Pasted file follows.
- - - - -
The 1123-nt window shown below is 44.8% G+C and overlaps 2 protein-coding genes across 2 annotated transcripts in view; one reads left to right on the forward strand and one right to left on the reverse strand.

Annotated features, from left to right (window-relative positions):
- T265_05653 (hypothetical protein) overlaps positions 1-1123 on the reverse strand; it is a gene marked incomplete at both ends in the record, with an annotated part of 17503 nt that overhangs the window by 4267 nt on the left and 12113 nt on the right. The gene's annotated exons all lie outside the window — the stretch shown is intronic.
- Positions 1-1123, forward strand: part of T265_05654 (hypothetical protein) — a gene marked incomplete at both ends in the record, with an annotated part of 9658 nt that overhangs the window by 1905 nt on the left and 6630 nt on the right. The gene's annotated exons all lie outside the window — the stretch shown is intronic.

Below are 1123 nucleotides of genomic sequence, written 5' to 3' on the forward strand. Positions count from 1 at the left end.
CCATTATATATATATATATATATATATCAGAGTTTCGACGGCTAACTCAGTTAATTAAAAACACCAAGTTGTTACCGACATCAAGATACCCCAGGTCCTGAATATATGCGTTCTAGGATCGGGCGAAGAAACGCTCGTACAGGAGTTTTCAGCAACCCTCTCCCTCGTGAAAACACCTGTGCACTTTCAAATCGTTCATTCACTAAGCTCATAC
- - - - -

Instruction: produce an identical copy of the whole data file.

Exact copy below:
The 1123-nt window shown below is 44.8% G+C and overlaps 2 protein-coding genes across 2 annotated transcripts in view; one reads left to right on the forward strand and one right to left on the reverse strand.

Annotated features, from left to right (window-relative positions):
- T265_05653 (hypothetical protein) overlaps positions 1-1123 on the reverse strand; it is a gene marked incomplete at both ends in the record, with an annotated part of 17503 nt that overhangs the window by 4267 nt on the left and 12113 nt on the right. The gene's annotated exons all lie outside the window — the stretch shown is intronic.
- Positions 1-1123, forward strand: part of T265_05654 (hypothetical protein) — a gene marked incomplete at both ends in the record, with an annotated part of 9658 nt that overhangs the window by 1905 nt on the left and 6630 nt on the right. The gene's annotated exons all lie outside the window — the stretch shown is intronic.

Below are 1123 nucleotides of genomic sequence, written 5' to 3' on the forward strand. Positions count from 1 at the left end.
CCATTATATATATATATATATATATATCAGAGTTTCGACGGCTAACTCAGTTAATTAAAAACACCAAGTTGTTACCGACATCAAGATACCCCAGGTCCTGAATATATGCGTTCTAGGATCGGGCGAAGAAACGCTCGTACAGGAGTTTTCAGCAACCCTCTCCCTCGTGAAAACACCTGTGCACTTTCAAATCGTTCATTCACTAAGCTCATAC